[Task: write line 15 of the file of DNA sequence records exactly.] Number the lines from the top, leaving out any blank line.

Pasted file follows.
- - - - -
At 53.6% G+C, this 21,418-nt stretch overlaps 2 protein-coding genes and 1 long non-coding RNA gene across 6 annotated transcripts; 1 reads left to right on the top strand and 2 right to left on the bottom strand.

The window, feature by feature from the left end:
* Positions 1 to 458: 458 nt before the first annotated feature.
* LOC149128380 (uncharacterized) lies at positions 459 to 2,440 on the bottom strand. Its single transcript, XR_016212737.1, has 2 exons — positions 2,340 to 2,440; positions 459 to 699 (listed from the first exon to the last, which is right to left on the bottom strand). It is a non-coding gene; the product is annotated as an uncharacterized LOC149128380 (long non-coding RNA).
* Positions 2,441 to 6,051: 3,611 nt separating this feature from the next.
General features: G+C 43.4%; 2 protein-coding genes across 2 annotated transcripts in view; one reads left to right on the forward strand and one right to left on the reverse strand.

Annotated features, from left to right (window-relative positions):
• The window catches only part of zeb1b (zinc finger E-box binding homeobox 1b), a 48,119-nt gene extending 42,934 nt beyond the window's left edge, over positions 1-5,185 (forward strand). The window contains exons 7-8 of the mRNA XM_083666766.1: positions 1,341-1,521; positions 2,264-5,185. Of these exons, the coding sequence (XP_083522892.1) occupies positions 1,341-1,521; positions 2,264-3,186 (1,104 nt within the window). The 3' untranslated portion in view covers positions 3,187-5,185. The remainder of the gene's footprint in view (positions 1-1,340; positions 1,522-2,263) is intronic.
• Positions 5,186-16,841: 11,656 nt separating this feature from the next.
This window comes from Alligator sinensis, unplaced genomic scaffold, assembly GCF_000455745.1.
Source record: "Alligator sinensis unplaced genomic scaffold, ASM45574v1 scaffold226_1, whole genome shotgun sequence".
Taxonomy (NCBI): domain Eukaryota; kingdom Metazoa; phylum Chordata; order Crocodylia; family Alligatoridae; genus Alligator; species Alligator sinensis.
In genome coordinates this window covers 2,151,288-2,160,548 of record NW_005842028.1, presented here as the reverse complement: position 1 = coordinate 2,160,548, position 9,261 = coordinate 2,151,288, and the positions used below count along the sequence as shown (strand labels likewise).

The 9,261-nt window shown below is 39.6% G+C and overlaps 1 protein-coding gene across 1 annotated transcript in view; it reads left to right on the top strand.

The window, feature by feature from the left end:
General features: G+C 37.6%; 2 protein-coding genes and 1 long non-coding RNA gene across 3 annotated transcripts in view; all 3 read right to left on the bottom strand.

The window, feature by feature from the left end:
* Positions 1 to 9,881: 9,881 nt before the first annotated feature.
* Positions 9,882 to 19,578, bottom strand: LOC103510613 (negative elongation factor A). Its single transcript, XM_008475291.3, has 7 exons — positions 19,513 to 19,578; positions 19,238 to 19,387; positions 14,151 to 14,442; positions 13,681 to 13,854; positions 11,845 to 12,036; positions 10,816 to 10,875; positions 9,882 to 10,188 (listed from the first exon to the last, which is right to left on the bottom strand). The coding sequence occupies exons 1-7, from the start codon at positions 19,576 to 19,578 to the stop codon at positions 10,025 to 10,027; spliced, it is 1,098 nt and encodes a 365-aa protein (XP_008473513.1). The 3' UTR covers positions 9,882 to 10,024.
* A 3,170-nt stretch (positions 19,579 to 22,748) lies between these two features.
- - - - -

The window, feature by feature from the left end: